“Point taken.” In the interest of getting this behind them, SEOH finally let go of his irritation long enough to give Rustaad’s point the respect that his second in command was asking for and deserved. In a more thoughtful tone, SEOH said, “I don’t see how MystiKs can join together if they’re as untrusting of each other as we’ve been informed. Their lack of unity is one of our best weapons against them. Seems like that alone should be enough to undermine the prophecy you keep nattering about.”
“We have to expect the unexpected. You taught me that.”
“I’ve allowed you resources to analyze that furkken prophecy, and for what? You said we only needed to grab those two G’ortians...”
“Callan and V’ru.”
“Right. Now you say we need more. We can’t succeed by chasing invisible threats.”
“I understand, but the prophecy is written as a puzzle we’re using Cyberprossessing and scientific expertise to unravel. Based on what I learned this morning, I now believe we should locate and confine the five remaining G’ortians we know of.”
SEOH missed the days when technology ruled and the MystiKs were nothing more than a group of harmless spiritualists. How had things gotten so out of control? But Rustaad was a brilliant strategist whom SEOH trusted, an allowance he rarely granted anyone. “Why?”
“Because at first we believed the prophecy meant the final step would require the G’ortians to join as one. But as we’re unraveling the meaning, we now believe that one specific G’ortian will unite all, and we have no way of knowing which one.”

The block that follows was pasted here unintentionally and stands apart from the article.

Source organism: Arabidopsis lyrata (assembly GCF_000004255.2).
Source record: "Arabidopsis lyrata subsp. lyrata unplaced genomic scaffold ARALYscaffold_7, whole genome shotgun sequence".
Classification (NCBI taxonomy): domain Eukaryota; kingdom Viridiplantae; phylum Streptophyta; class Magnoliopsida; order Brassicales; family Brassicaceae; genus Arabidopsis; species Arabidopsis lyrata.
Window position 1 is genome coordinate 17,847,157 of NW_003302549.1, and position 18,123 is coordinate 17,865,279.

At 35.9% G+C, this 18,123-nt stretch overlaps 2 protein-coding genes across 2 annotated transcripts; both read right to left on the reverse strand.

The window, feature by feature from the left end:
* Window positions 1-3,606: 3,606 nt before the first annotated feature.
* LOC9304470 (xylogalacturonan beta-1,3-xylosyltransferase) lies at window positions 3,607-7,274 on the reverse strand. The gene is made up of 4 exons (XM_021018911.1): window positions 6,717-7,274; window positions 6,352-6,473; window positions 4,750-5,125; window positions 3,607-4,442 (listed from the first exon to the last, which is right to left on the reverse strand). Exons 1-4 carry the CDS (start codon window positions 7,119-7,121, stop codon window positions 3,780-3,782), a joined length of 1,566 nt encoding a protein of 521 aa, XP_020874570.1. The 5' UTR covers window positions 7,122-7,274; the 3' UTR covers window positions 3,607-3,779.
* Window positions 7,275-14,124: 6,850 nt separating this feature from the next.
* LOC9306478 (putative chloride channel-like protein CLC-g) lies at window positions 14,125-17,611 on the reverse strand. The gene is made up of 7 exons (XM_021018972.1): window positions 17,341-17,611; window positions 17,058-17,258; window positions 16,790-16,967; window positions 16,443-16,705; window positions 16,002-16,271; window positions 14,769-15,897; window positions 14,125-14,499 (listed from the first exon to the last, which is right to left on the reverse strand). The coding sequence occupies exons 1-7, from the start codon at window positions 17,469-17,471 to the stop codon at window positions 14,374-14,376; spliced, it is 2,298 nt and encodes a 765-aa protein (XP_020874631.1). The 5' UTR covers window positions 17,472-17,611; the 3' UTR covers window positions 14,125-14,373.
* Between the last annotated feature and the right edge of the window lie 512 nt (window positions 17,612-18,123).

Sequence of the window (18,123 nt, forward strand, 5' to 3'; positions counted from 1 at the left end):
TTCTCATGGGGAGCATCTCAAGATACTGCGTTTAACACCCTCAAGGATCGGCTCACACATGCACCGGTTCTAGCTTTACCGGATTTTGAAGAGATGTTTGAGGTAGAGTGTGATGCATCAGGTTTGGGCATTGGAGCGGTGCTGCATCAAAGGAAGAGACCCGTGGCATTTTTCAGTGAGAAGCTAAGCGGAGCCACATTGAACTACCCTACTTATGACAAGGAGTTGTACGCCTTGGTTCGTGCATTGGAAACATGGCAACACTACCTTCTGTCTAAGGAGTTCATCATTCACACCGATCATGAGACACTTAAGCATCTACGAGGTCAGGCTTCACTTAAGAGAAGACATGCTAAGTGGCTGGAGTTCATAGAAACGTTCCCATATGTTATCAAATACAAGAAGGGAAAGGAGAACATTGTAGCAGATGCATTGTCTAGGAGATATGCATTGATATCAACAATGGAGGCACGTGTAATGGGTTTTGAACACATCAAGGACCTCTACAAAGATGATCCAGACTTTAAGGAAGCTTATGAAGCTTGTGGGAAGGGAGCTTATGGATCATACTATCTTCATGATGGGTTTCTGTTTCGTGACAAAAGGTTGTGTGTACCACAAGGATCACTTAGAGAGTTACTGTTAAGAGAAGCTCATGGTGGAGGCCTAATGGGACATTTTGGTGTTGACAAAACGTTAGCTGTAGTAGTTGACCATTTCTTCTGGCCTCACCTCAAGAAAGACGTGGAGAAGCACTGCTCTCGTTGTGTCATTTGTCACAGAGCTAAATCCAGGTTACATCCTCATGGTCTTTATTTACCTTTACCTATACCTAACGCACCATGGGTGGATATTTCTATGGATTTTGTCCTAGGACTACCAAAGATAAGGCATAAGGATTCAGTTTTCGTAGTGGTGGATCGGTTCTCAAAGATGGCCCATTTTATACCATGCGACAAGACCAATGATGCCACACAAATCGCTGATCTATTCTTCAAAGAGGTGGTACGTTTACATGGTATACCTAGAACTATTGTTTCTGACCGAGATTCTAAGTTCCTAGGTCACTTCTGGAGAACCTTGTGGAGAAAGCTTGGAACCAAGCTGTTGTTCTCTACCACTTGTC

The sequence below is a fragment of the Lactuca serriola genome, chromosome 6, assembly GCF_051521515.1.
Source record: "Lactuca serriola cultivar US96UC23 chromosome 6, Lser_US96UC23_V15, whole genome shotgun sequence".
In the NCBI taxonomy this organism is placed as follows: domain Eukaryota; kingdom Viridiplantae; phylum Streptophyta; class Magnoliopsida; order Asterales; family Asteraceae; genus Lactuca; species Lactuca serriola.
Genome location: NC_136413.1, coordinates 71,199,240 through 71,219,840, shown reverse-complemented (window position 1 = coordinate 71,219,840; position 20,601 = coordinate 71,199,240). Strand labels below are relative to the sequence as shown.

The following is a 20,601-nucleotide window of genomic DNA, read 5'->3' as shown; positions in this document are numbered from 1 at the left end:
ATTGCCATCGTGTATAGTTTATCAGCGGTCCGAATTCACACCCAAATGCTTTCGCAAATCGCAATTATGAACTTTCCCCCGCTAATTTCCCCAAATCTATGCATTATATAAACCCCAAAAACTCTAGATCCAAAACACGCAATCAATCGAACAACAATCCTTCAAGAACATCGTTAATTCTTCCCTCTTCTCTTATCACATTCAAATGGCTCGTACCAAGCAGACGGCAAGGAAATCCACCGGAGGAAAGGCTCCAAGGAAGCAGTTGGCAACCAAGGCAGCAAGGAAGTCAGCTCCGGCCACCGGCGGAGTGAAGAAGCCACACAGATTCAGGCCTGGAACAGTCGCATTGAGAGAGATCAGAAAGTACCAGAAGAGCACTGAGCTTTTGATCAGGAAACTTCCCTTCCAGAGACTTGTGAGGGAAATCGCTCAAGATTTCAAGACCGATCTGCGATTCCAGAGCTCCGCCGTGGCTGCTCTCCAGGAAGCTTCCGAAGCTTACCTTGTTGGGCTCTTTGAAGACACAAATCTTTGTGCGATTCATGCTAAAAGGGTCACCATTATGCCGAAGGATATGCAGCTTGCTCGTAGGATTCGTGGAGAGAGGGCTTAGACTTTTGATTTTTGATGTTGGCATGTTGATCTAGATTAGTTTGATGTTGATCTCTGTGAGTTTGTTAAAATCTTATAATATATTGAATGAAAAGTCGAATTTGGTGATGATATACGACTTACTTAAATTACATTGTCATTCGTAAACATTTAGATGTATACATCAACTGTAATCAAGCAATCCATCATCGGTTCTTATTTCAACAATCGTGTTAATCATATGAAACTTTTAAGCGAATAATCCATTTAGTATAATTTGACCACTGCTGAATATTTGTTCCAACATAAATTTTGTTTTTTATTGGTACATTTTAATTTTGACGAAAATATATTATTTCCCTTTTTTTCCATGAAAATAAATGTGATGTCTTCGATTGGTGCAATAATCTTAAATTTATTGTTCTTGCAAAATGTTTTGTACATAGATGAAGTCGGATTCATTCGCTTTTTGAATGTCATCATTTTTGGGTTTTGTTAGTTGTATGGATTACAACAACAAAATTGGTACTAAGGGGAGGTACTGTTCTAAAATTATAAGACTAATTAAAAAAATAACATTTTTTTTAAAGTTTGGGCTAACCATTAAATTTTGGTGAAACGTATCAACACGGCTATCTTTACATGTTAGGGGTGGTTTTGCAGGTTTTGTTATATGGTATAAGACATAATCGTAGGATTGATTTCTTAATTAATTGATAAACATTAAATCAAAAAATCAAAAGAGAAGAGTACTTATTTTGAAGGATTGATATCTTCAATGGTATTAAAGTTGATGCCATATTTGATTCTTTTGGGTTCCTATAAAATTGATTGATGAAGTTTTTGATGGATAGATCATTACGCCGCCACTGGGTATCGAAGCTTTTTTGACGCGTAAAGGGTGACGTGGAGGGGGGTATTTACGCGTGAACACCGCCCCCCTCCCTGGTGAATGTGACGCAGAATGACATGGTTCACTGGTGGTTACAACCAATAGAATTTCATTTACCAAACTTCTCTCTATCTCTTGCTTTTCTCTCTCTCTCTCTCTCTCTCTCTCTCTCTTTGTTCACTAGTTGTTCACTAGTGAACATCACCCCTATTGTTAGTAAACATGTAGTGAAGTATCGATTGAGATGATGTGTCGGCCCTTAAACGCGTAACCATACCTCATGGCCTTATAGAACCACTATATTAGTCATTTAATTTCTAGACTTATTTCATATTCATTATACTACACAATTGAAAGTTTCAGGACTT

SEOH raised a hand in deference. “Then do it. Grab them.”
“We will, but we can’t move too quickly. G’ortians disappearing draws more attention than losing the other MystiK adolescents. And still, capturing those other five may not be enough.”
SEOH breathed through clenched teeth for a moment, determined not to lose his patience. “Now what do you want?”
“To prevent the MystiKs any chance of outplaying us. I’m concerned about the unknown element in all of this that could jeopardize everything we’ve worked toward. To win this war for domination, I believe we must strike from all sides at once.”
Now Rustaad was talking SEOH’s language. “I’m listening.”
“First we capture the other five G’ortians, all of whom are future MystiK rulers, and take them out of play, which will prevent their prophecy from coming to fruition.”
“As sure as I can be. We interpret the prophecy to mean that a specific G’ortian will guide the future of the world.”
I hate that mumbo jumbo crap. But SEOH believed in TecKnati analysts, the ones he’d hand selected from the best to work on his secret project. “Go on.”
Rustaad lifted his hand, two fingers unfolded as he counted. “Next, we need a successful activation on time of the laser grid to neutralize all MystiK power before the leaders meet. But to insure our final step in this plan, we must have number three–to locate the sentient computer before the MystiKs do and perfect time travel in both directions, not just into the past.”
“I do want that computer for many reasons, starting with keeping those crazy MystiKs from destroying it. But even if we don’t get our hands on it before the BIRG Con, we have confirmation that our people in the past are on track with DNA testing and inoculations. As long as we can travel back in time, we’re still good.”